From the “Dictionary of American Naval Fighting Ships,” 
(1968) Vol. 3, pp.265-266.


Displacement:  1,200 t.
Length:  306’
Beam:  36’7”
Draft:  8’7”
Speed:  21 k.
Complement:  186
Armament:  3 3”; 2 40mm; 8 20mm; 3 21” torpedo tubes;
	2 depth charge tracks;
	8 hedge charge projectors;
	1 hedge hog
Class:  EDSALL

	HARVESON (DE-316) was laid down by Consolidated Steel 
Corp., Orange, Tex., 9 March 1943; launched 22 May 1943; 
sponsored by Mrs. T. L. Herlong, mother; and commissioned at 
Orange, 12 October 1943, Lt. Comdr. P. L. Stinson, USCG, in 

	Manned entirely by a Coast Guard crew, HARVESON 
completed shakedown out of Bermuda only to be seriously 
damaged in collision with a merchantman 15 December 1943, on 
a foggy night off the Virginia Capes.  Repairs were 
completed at Portsmouth, Va., by February 1944, and the 
destroyer-escort joined Escort Division 22.  Departing New 
York 1 March, HARVESON escorted a convoy to Londonderry, 
Ireland, via Halifax.  In the next 14 months she escorted 
nine more convoys carrying vitally needed supplies for the 
European theater safely across the dangerous North Atlantic.

	When V-E Day came, CortDiv 22 was ordered to the 
Pacific; and HARVESON reached Pearl Harbor via the Panama 
Canal and San Diego 11 July to begin refresher training.  
HARVESON was still engaged in tactical training at Pearl 
Harbor when Japan capitulated, but soon she participated in 
the occupation of the defeated enemy's homeland.  Departing 
Pearl Harbor 3 September, she escorted a convoy of LSTs to 
Japan, where she arrived Sasebo 24 September.  During the 
next few weeks, she operated along the coast of Honshu, 
escorting amphibious force flagship MOUNT McKINLEY (AGC-7)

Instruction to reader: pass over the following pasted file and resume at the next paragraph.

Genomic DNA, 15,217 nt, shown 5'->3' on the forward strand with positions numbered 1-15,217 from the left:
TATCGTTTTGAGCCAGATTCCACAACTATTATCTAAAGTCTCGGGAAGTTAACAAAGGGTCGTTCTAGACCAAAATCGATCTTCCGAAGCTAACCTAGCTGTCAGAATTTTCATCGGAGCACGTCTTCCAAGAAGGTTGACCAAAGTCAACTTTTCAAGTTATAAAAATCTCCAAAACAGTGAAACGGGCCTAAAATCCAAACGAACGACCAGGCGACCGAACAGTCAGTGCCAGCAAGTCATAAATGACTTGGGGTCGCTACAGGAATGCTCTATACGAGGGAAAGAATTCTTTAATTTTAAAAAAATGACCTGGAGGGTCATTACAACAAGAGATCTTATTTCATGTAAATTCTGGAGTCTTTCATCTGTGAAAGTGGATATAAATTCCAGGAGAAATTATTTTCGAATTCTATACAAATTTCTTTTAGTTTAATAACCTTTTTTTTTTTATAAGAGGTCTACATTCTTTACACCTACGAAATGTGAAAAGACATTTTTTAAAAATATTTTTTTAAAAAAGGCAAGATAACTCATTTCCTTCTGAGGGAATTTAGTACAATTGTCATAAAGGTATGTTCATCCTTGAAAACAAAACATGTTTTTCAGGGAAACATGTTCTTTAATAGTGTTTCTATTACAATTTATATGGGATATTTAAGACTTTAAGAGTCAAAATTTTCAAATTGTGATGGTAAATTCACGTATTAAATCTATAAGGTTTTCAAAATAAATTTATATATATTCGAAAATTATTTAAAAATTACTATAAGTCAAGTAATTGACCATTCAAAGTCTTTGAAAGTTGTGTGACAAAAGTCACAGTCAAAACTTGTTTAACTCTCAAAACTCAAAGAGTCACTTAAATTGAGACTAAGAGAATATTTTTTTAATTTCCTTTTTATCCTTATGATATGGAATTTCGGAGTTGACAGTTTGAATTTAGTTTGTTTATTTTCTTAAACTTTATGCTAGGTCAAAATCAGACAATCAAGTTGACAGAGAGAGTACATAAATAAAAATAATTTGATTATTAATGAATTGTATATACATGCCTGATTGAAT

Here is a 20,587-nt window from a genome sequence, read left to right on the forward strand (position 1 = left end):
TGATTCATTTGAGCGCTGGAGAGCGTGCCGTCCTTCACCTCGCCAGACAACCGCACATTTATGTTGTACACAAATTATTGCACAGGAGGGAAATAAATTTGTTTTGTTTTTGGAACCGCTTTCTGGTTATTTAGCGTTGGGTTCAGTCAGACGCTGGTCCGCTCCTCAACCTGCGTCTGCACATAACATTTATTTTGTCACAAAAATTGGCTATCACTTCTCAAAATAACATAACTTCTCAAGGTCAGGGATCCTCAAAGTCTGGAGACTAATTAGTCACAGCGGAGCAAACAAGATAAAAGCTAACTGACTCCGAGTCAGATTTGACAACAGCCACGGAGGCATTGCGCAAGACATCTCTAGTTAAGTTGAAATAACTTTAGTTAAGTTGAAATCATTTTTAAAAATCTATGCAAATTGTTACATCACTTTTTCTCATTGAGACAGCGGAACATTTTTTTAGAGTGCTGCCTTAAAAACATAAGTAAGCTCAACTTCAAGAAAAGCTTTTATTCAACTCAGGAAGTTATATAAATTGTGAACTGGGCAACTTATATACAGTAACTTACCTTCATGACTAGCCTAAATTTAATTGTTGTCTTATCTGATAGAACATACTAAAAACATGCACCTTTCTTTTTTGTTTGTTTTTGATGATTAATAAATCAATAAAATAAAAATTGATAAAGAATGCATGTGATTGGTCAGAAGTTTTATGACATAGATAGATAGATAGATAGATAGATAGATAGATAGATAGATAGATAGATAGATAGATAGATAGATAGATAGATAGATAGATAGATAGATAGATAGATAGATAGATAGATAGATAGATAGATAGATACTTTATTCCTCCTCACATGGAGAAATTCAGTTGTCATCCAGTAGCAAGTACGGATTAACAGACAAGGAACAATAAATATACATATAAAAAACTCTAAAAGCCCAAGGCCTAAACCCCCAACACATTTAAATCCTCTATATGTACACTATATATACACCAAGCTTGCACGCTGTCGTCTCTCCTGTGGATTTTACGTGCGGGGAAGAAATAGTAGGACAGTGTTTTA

and supporting occupation landings at Wakayama, Hiro, and 
Nagoya.  She departed Yokohama for the United States 4 
November and arrived Jacksonville, Fla., in December for 
duty with the Atlantic Fleet.  She decommissioned at Green 
Cove Springs, Fla., 9 May 1947, and entered the Atlantic 
Reserve Fleet.

	HARVESON was towed to the Mare Island Navy Yard in 1950 
for conversion to a radar picket ship.  She recommissioned 
at Vallejo, Calif., 12 February 1951, Lt. Comdr. W. S. 
Slocum III in command; and, as the first of a new class of 
radar picket ships, she was redesignated DER-316.  After 
intensive tests and vigorous tactical training, HARVESON 
joined Escort Squadron 10 at Newport, R.I., 30 May to begin 
duty as a radar picket ship.  While on patrol, the former 
destroyer escort outfitted with the most modern radar and 
early detection warning devices, cruised off the coast of 
the United States to provide adequate early warning of any 
enemy attack.  From her usual station in the North Atlantic, 
HARVESON also sailed to the Caribbean for frequent 
antisubmarine and tactical exercises.

	Departing Newport 15 July 1957, HARVESON reported for 
radar picket duty at Pearl Harbor 18 August.  There she 
joined the Barrier Forces, Pacific Fleet, to strengthen 
America's warning system in the vast and lonely reaches of 
the Pacific.  After almost 3 years of barrier patrols out of 
Hawaii, HARVESON steamed to San Francisco for inactivation.  
She decommissioned 30 June 1960 and joined the Pacific 
Reserve Fleet, Stockton, Calif.  Her name was struck from 
the Navy List 1 December 1966.  She is scheduled to be used 
as a target.

	[HARVESON was sunk as a target off southern California 
on 10 October 1967.

K. Jack Bauer and Stephen S. Roberts, “Register of Ships of 
the U. S. Navy, 1775-1990,” p.225.]

Transcribed by Michael Hansen